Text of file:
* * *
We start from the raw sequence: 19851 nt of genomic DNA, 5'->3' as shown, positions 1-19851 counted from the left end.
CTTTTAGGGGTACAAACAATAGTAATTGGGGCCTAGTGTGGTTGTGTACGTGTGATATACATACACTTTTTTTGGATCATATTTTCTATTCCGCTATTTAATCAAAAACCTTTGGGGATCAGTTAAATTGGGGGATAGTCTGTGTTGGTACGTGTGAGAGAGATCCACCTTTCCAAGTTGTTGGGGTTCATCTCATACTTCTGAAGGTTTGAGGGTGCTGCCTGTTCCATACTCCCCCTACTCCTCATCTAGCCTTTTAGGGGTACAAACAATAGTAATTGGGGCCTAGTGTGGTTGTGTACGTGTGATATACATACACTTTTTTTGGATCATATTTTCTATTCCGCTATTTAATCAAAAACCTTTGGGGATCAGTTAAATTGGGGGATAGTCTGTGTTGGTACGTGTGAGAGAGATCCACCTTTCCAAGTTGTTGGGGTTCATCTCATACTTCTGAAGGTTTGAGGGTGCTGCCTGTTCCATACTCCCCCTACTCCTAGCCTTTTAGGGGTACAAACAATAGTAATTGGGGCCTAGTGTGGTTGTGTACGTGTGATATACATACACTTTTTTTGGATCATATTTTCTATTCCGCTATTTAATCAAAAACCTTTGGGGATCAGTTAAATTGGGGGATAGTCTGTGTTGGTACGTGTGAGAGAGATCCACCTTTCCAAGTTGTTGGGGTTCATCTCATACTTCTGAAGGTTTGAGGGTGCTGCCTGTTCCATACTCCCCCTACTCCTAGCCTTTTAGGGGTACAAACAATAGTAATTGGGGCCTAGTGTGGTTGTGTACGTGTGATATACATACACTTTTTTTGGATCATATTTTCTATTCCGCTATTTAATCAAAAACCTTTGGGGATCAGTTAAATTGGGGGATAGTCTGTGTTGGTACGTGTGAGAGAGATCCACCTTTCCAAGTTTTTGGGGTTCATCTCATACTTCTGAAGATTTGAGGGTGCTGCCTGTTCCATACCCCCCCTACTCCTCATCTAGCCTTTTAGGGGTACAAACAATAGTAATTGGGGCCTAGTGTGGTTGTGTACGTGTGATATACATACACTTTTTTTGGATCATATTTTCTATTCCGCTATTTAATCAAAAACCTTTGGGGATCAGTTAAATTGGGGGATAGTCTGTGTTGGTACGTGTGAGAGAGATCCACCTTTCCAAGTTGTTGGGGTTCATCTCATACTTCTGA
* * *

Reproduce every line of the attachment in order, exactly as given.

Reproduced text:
We start from the raw sequence: 19851 nt of genomic DNA, 5'->3' as shown, positions 1-19851 counted from the left end.
CTTTTAGGGGTACAAACAATAGTAATTGGGGCCTAGTGTGGTTGTGTACGTGTGATATACATACACTTTTTTTGGATCATATTTTCTATTCCGCTATTTAATCAAAAACCTTTGGGGATCAGTTAAATTGGGGGATAGTCTGTGTTGGTACGTGTGAGAGAGATCCACCTTTCCAAGTTGTTGGGGTTCATCTCATACTTCTGAAGGTTTGAGGGTGCTGCCTGTTCCATACTCCCCCTACTCCTCATCTAGCCTTTTAGGGGTACAAACAATAGTAATTGGGGCCTAGTGTGGTTGTGTACGTGTGATATACATACACTTTTTTTGGATCATATTTTCTATTCCGCTATTTAATCAAAAACCTTTGGGGATCAGTTAAATTGGGGGATAGTCTGTGTTGGTACGTGTGAGAGAGATCCACCTTTCCAAGTTGTTGGGGTTCATCTCATACTTCTGAAGGTTTGAGGGTGCTGCCTGTTCCATACTCCCCCTACTCCTAGCCTTTTAGGGGTACAAACAATAGTAATTGGGGCCTAGTGTGGTTGTGTACGTGTGATATACATACACTTTTTTTGGATCATATTTTCTATTCCGCTATTTAATCAAAAACCTTTGGGGATCAGTTAAATTGGGGGATAGTCTGTGTTGGTACGTGTGAGAGAGATCCACCTTTCCAAGTTGTTGGGGTTCATCTCATACTTCTGAAGGTTTGAGGGTGCTGCCTGTTCCATACTCCCCCTACTCCTAGCCTTTTAGGGGTACAAACAATAGTAATTGGGGCCTAGTGTGGTTGTGTACGTGTGATATACATACACTTTTTTTGGATCATATTTTCTATTCCGCTATTTAATCAAAAACCTTTGGGGATCAGTTAAATTGGGGGATAGTCTGTGTTGGTACGTGTGAGAGAGATCCACCTTTCCAAGTTTTTGGGGTTCATCTCATACTTCTGAAGATTTGAGGGTGCTGCCTGTTCCATACCCCCCCTACTCCTCATCTAGCCTTTTAGGGGTACAAACAATAGTAATTGGGGCCTAGTGTGGTTGTGTACGTGTGATATACATACACTTTTTTTGGATCATATTTTCTATTCCGCTATTTAATCAAAAACCTTTGGGGATCAGTTAAATTGGGGGATAGTCTGTGTTGGTACGTGTGAGAGAGATCCACCTTTCCAAGTTGTTGGGGTTCATCTCATACTTCTGA